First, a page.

SNOW HILL – Worcester County will expand its cover crop program if a non-point source reduction grant comes through, permitting more farmers to participate in the popular water quality initiative.
“Right now, I have over $1 million signed up just in the county. We weren’t allocated that much so some of our land owners and farmers aren’t going to get it,” said Doug Jones, Soil Conservation district manager.
Worcester County will apply for $243,000 in Environmental Protection Agency (EPA) funding to enroll more land in the voluntary cover crop program.
Farmers in the program plant crops in the fall, after the main growing season, to take up nutrients and prevent soil erosion.
The cover crop plants, which grow in the fall and the spring and consume nutrients that might otherwise end up in groundwater or waterways, are plowed under or destroyed before a cash crop is planted.
A lower-paying program allows the crop to be finished and sold.
While farmers do not make much on the program, there is a big demand for participation, said Jones.
Payment ranges from $50 per acre to $30 per acre, and farmers get paid more the earlier they plant.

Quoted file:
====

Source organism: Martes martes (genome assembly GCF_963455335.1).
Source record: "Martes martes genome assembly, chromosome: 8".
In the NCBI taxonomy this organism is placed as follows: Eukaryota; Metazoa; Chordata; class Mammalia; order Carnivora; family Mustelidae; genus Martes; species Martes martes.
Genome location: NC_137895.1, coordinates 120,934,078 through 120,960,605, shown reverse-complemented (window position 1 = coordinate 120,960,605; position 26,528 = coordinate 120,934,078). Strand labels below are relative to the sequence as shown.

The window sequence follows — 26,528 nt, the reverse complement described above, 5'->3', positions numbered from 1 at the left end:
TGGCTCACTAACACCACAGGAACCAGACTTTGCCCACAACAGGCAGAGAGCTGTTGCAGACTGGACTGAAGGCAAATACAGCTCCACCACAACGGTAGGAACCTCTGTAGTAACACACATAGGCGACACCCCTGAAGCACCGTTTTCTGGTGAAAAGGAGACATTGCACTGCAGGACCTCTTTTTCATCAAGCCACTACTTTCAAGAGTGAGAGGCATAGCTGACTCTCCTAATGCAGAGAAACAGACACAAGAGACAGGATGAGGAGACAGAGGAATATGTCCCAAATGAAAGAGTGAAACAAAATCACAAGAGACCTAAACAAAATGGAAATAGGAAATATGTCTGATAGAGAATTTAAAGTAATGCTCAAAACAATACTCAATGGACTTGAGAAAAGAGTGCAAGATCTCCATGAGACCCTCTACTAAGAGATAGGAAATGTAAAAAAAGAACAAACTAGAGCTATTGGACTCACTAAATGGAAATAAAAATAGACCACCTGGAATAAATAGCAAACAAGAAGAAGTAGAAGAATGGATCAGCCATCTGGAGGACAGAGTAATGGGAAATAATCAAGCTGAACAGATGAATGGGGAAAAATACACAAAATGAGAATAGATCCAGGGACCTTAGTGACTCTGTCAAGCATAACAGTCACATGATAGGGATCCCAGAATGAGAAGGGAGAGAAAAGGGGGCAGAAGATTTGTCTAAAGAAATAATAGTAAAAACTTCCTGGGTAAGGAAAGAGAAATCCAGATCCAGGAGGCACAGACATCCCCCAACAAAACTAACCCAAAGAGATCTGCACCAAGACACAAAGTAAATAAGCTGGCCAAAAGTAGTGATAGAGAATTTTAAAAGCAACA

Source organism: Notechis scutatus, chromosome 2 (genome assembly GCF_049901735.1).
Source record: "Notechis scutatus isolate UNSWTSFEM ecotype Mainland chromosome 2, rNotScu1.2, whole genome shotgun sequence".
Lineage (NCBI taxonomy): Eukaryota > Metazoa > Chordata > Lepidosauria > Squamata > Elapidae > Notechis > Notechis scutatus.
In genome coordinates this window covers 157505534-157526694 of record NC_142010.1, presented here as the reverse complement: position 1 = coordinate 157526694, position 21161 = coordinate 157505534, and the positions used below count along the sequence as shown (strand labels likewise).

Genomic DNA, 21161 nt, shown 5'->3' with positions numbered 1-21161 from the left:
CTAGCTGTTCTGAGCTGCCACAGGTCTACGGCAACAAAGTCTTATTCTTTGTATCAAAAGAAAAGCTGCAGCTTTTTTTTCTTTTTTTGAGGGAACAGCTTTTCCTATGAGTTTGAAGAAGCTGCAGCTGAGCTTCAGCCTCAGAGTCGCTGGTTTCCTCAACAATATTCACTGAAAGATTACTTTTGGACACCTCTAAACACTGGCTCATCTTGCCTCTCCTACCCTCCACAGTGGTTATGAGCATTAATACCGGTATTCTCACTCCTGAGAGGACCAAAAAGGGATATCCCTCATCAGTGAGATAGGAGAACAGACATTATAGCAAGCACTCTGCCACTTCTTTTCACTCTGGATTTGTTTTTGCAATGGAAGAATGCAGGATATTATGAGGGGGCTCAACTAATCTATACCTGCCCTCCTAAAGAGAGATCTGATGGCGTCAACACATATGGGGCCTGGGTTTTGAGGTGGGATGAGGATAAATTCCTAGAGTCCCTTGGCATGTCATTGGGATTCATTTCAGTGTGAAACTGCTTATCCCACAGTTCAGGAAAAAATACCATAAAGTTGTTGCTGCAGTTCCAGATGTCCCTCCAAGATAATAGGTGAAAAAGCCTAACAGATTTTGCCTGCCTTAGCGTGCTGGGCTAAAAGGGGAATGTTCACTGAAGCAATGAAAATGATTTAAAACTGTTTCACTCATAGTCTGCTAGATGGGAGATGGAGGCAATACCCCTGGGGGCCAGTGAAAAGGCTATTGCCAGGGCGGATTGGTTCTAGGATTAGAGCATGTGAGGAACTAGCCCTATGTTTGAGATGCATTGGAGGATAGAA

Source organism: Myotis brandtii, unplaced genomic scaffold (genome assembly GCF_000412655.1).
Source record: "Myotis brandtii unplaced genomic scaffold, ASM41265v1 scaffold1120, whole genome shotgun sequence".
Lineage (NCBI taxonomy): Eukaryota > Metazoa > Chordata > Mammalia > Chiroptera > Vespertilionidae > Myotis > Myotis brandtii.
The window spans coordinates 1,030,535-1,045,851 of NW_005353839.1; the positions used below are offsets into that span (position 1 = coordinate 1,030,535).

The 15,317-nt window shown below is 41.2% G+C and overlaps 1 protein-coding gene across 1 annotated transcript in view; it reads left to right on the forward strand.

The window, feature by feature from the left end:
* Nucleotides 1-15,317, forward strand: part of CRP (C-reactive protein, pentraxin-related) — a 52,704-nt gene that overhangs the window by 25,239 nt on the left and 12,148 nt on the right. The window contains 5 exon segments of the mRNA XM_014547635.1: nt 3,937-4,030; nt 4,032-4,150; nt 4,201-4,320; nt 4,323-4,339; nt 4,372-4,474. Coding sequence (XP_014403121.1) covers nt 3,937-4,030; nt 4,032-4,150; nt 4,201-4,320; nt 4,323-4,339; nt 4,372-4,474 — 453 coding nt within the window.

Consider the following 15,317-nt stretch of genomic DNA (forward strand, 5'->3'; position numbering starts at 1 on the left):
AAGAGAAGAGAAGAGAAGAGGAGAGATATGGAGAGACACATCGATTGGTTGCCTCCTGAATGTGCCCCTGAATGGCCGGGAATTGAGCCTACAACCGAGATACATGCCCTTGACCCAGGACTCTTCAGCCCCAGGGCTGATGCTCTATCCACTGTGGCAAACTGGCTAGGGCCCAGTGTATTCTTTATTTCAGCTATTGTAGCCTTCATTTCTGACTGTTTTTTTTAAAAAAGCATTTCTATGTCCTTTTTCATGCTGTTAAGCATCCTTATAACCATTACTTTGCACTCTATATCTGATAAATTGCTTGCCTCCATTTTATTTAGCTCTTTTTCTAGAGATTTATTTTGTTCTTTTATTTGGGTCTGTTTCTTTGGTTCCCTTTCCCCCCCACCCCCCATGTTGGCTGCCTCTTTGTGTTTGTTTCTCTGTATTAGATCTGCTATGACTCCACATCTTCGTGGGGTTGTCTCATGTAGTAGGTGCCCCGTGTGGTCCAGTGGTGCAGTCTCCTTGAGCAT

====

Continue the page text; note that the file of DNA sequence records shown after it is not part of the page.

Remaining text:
“”The earlier it’s planted in the field, the more benefits you get out of the program,” said Jones. “That’s why it’s a step down program.”
Comprehensive Planning Director Sandy Coyman said, “It works for farmers because it improves the soil. They take up nutrients and they stop erosion.”
Cover crops are the most cost effective way to reduce non-point source nutrient pollution of local waters.
“We’ve looked at all the best management practices,” said Coyman. “For cover crops, it’s about $1.50 to reduce one pound of nitrogen. The other end of the spectrum is urban stormwater management improvements. For every one pound of nitrogen reduced, it costs around $150.”
The EPA grant funding, part of the Clean Water Act, will therefore be directed to where it will have the most impact.
In other news, the County Commissioners also approved an in-kind match for the Maryland Coastal Bays Program’s (MCBP) grant from the EPA’s National Estuary Program.
The county will use the Rural Legacy funding it is already slated to receive as its match for the grant, as it has in the past. The county will not be out of pocket from the grant match.